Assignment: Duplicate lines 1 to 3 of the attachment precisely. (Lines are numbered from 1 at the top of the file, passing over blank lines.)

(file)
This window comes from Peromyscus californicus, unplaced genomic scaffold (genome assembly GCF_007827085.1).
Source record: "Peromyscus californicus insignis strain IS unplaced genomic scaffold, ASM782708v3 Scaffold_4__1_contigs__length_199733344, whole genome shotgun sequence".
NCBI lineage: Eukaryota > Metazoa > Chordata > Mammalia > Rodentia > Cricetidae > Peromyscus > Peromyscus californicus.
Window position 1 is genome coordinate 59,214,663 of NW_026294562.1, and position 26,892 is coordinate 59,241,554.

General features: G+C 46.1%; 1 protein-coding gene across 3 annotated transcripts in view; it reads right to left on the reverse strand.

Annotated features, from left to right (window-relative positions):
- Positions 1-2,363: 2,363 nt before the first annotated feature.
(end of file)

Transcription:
This window comes from Peromyscus californicus, unplaced genomic scaffold (genome assembly GCF_007827085.1).
Source record: "Peromyscus californicus insignis strain IS unplaced genomic scaffold, ASM782708v3 Scaffold_4__1_contigs__length_199733344, whole genome shotgun sequence".
NCBI lineage: Eukaryota > Metazoa > Chordata > Mammalia > Rodentia > Cricetidae > Peromyscus > Peromyscus californicus.